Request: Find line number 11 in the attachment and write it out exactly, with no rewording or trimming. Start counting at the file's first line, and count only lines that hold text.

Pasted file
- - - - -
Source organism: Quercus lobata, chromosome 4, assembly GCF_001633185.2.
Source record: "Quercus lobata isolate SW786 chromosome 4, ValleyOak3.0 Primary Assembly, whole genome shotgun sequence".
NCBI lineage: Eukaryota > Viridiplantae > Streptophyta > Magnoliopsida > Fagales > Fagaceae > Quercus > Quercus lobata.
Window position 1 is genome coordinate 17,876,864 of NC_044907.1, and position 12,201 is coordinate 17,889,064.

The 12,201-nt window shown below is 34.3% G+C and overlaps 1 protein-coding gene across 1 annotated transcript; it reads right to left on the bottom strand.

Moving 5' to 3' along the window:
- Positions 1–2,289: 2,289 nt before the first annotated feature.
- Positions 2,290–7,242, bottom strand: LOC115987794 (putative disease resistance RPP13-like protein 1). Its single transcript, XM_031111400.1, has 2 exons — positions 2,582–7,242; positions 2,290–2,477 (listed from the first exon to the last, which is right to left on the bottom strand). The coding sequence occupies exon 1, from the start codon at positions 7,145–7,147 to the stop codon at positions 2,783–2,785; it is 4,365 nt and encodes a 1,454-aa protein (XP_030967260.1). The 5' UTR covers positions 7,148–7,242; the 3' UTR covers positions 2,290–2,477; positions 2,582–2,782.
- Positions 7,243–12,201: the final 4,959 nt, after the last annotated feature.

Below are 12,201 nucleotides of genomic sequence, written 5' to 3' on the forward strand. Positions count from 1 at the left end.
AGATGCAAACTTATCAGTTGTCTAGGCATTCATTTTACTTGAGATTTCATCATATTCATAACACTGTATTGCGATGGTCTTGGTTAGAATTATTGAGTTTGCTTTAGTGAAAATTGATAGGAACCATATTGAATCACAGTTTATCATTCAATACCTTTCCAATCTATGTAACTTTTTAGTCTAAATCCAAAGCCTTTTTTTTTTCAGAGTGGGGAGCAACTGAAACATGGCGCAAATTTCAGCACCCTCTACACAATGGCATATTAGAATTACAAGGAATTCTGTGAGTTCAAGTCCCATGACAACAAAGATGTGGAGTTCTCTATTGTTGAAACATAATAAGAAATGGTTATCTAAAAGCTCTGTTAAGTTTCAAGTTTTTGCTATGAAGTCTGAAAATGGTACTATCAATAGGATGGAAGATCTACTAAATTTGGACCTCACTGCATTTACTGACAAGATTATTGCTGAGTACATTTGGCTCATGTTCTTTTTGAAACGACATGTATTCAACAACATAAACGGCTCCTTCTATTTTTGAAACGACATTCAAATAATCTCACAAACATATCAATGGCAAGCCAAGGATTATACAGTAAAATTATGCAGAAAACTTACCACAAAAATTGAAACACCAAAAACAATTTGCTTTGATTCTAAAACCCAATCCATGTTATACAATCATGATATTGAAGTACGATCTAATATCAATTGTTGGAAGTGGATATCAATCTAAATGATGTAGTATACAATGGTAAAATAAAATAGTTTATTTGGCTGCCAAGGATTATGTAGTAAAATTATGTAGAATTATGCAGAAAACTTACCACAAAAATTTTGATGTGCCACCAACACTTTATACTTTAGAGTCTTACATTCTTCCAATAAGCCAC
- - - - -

AGATGCAAACTTATCAGTTGTCTAGGCATTCATTTTACTTGAGATTTCATCATATTCATAACACTGTATTGCGATGGTCTTGGTTAGAATTATTGAGTTTGCTTTAGTGAAAATTGATAGGAACCATATTGAATCACAGTTTATCATTCAATACCTTTCCAATCTATGTAACTTTTTAGTCTAAATCCAAAGCCTTTTTTTTTTCAGAGTGGGGAGCAACTGAAACATGGCGCAAATTTCAGCACCCTCTACACAATGGCATATTAGAATTACAAGGAATTCTGTGAGTTCAAGTCCCATGACAACAAAGATGTGGAGTTCTCTATTGTTGAAACATAATAAGAAATGGTTATCTAAAAGCTCTGTTAAGTTTCAAGTTTTTGCTATGAAGTCTGAAAATGGTACTATCAATAGGATGGAAGATCTACTAAATTTGGACCTCACTGCATTTACTGACAAGATTATTGCTGAGTACATTTGGCTCATGTTCTTTTTGAAACGACATGTATTCAACAACATAAACGGCTCCTTCTATTTTTGAAACGACATTCAAATAATCTCACAAACATATCAATGGCAAGCCAAGGATTATACAGTAAAATTATGCAGAAAACTTACCACAAAAATTGAAACACCAAAAACAATTTGCTTTGATTCTAAAACCCAATCCATGTTATACAATCATGATATTGAAGTACGATCTAATATCAATTGTTGGAAGTGGATATCAATCTAAATGATGTAGTATACAATGGTAAAATAAAATAGTTTATTTGGCTGCCAAGGATTATGTAGTAAAATTATGTAGAATTATGCAGAAAACTTACCACAAAAATTTTGATGTGCCACCAACACTTTATACTTTAGAGTCTTACATTCTTCCAATAAGCCAC